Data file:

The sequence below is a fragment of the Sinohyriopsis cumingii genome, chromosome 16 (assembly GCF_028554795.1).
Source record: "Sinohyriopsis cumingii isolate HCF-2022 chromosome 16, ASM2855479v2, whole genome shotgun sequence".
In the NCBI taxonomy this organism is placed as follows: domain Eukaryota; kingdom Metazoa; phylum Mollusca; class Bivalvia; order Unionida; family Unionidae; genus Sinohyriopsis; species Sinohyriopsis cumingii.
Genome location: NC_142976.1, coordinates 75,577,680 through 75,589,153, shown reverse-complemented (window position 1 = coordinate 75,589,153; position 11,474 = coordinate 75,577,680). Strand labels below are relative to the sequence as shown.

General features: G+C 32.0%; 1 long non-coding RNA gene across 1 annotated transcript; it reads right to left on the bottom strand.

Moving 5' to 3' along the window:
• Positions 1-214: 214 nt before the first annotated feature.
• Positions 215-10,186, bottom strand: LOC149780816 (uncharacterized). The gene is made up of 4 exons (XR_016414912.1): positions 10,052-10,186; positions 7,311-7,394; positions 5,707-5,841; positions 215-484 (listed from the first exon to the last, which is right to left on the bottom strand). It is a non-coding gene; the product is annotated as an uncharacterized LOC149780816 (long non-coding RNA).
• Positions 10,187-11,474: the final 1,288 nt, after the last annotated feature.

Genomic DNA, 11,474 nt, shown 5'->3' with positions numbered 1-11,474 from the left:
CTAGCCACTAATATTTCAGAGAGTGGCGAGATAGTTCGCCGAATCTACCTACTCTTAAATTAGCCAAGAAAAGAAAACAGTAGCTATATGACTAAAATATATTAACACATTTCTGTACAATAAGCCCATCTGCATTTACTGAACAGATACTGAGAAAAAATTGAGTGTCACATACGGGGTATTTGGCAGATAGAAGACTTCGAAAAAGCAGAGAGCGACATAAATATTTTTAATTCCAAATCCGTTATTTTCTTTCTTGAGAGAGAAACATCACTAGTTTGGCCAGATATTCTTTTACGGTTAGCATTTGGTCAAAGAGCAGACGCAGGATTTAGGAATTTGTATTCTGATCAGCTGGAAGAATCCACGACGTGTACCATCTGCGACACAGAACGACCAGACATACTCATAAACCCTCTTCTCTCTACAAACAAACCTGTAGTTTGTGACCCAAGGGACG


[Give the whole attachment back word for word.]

The sequence below is a fragment of the Sinohyriopsis cumingii genome, chromosome 16 (assembly GCF_028554795.1).
Source record: "Sinohyriopsis cumingii isolate HCF-2022 chromosome 16, ASM2855479v2, whole genome shotgun sequence".
In the NCBI taxonomy this organism is placed as follows: domain Eukaryota; kingdom Metazoa; phylum Mollusca; class Bivalvia; order Unionida; family Unionidae; genus Sinohyriopsis; species Sinohyriopsis cumingii.
Genome location: NC_142976.1, coordinates 75,577,680 through 75,589,153, shown reverse-complemented (window position 1 = coordinate 75,589,153; position 11,474 = coordinate 75,577,680). Strand labels below are relative to the sequence as shown.

General features: G+C 32.0%; 1 long non-coding RNA gene across 1 annotated transcript; it reads right to left on the bottom strand.

Moving 5' to 3' along the window:
• Positions 1-214: 214 nt before the first annotated feature.
• Positions 215-10,186, bottom strand: LOC149780816 (uncharacterized). The gene is made up of 4 exons (XR_016414912.1): positions 10,052-10,186; positions 7,311-7,394; positions 5,707-5,841; positions 215-484 (listed from the first exon to the last, which is right to left on the bottom strand). It is a non-coding gene; the product is annotated as an uncharacterized LOC149780816 (long non-coding RNA).
• Positions 10,187-11,474: the final 1,288 nt, after the last annotated feature.

Genomic DNA, 11,474 nt, shown 5'->3' with positions numbered 1-11,474 from the left:
CTAGCCACTAATATTTCAGAGAGTGGCGAGATAGTTCGCCGAATCTACCTACTCTTAAATTAGCCAAGAAAAGAAAACAGTAGCTATATGACTAAAATATATTAACACATTTCTGTACAATAAGCCCATCTGCATTTACTGAACAGATACTGAGAAAAAATTGAGTGTCACATACGGGGTATTTGGCAGATAGAAGACTTCGAAAAAGCAGAGAGCGACATAAATATTTTTAATTCCAAATCCGTTATTTTCTTTCTTGAGAGAGAAACATCACTAGTTTGGCCAGATATTCTTTTACGGTTAGCATTTGGTCAAAGAGCAGACGCAGGATTTAGGAATTTGTATTCTGATCAGCTGGAAGAATCCACGACGTGTACCATCTGCGACACAGAACGACCAGACATACTCATAAACCCTCTTCTCTCTACAAACAAACCTGTAGTTTGTGACCCAAGGGACG